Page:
Temel, who believes practical restrictions against local Kurdish publications continue in the country says that even the allowing of Kurdish language broadcasts only for a limited time of 40 minutes is "an insult".

He argued that the Kurds had the right to protest these broadcasts by not listening to them and that it was important for the democratic quarters in Turkey to support a Kurdish newspaper.

Stressing that the daily version of the newspaper would be full of new initiatives, Temel said that for the first time Kurdish language sports and health news would be covered, marking a first in daily publishing.

Who will write?

To be published daily as an eight page newspaper, Azadiya Welat's editor is Hamdullah Yilmaz who was sentenced to three years imprisonment for "terror organization propaganda". Among its columnists is Istanbul Kurdish Institute Chairman Sami Tan, politician and writer Osman Ozcelik.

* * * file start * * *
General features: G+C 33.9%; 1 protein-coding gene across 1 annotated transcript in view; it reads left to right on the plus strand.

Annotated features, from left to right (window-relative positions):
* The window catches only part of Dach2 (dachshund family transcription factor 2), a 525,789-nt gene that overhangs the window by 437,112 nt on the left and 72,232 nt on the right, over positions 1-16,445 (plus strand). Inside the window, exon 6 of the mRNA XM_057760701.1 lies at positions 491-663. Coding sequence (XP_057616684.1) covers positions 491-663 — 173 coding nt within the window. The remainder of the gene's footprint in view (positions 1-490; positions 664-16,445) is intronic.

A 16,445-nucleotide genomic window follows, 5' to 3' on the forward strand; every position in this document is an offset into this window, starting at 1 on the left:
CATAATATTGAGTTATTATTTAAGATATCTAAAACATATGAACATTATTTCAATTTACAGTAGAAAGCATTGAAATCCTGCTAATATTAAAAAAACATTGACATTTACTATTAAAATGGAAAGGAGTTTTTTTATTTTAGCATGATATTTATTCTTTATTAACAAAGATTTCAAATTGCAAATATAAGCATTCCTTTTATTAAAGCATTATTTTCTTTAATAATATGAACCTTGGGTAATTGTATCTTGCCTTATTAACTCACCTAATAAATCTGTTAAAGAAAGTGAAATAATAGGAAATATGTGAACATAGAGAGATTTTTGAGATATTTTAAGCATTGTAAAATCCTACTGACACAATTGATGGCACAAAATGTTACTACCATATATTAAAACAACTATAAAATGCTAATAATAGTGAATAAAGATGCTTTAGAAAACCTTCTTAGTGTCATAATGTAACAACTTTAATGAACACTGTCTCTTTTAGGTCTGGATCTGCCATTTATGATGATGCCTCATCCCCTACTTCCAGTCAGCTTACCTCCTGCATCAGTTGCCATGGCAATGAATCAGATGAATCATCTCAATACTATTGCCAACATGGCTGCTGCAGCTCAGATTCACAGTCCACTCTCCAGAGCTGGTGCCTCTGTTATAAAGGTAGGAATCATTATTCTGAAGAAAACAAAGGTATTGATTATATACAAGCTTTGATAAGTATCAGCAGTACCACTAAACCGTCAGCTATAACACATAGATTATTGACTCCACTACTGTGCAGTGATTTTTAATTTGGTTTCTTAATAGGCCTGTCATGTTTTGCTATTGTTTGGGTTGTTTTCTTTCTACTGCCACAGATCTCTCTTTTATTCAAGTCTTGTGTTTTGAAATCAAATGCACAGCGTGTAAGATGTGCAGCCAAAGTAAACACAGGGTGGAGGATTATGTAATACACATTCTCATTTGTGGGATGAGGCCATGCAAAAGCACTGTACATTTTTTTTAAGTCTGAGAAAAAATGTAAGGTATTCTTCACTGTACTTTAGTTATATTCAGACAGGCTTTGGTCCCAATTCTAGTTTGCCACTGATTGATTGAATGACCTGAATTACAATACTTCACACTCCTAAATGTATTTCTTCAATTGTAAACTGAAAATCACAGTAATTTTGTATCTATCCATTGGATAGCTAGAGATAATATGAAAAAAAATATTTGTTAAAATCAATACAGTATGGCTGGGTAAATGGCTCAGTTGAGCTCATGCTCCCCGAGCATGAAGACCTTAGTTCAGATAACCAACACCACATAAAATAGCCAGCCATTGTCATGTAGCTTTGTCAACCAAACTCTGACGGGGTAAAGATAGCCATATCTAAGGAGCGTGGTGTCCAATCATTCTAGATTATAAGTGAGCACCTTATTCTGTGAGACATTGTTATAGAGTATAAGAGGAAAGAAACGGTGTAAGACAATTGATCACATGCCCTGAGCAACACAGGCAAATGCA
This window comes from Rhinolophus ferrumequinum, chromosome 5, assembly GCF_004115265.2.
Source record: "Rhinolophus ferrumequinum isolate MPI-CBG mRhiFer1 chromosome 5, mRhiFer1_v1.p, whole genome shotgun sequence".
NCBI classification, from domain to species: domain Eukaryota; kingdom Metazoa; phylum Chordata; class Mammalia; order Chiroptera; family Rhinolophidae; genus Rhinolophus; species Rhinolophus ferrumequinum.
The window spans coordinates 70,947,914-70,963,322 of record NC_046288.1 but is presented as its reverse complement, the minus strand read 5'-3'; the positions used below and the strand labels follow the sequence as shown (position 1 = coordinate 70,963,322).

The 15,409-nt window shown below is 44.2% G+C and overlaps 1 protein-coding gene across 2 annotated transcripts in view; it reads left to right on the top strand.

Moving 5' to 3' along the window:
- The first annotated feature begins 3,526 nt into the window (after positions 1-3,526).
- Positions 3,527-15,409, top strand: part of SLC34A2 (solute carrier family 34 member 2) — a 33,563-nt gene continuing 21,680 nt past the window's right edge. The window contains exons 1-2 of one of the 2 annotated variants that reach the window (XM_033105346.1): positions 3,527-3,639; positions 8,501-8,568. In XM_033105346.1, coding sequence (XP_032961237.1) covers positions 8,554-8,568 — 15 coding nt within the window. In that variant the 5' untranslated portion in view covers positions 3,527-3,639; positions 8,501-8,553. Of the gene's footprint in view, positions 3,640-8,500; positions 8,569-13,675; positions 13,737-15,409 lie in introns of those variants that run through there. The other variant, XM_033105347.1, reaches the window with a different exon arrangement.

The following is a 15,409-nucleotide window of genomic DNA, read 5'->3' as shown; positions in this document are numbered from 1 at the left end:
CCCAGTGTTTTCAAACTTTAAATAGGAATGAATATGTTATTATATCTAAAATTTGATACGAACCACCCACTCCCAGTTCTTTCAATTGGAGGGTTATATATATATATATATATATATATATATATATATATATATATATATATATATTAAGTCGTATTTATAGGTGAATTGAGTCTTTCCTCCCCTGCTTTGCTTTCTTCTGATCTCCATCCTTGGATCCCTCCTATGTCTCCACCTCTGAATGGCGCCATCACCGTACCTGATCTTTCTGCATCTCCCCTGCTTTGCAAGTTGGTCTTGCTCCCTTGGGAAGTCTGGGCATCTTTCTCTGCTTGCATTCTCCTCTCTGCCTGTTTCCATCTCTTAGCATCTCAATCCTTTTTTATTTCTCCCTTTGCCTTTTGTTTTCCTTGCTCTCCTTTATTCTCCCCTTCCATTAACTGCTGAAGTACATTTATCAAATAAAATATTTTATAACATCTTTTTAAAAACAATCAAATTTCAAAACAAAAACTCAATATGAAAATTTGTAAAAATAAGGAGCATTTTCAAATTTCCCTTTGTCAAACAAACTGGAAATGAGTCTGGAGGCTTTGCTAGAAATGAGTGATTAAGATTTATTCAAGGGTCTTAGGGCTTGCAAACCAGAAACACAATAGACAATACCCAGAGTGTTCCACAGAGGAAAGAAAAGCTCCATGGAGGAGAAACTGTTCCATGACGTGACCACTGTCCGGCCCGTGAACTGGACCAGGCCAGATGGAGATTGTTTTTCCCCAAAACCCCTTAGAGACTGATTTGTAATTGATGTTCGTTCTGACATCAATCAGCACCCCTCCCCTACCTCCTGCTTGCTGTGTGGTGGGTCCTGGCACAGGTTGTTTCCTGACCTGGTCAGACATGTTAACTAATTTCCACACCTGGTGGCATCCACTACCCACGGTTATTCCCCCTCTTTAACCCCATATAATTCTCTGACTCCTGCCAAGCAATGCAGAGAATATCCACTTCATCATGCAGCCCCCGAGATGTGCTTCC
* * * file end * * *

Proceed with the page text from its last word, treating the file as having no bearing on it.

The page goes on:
Temel said that author Mehmet Uzun had also promised he "will definitely write" for the newspaper (EO/KO/II/YE)

Azadiya Welat !

The Kurdish weekly Azadiya Wilat which has been in print since

1995 in Kurdish language in spite of all kind of harassment, From today 15 august, is published as a daily newspaper.

This is the first Kurdish daily newspaper In Northern Kurdistan and Turkey 's history. The first issue of Azadiya Welat is published under the motto " Roj ji Welat bilind dibe" [Sun rises from the homeland] , the paper is 8 pages and its main office is situated in Diyarbakir.

ROJ TV News Room

Thursday, August 10, 2006

Court Re-Opens Kurdish Daily After Closure

Pro-Kurdish Ozgur Gundem daily reopenes with the same court decision who last week ruled the newspaper's closure under the new anti-terror law. Daily to appear on stands tomorrow but Turkey's media remains under threat unless restrictive articles removed.

BIA News Center
09/08/2006 Erol ONDEROGLU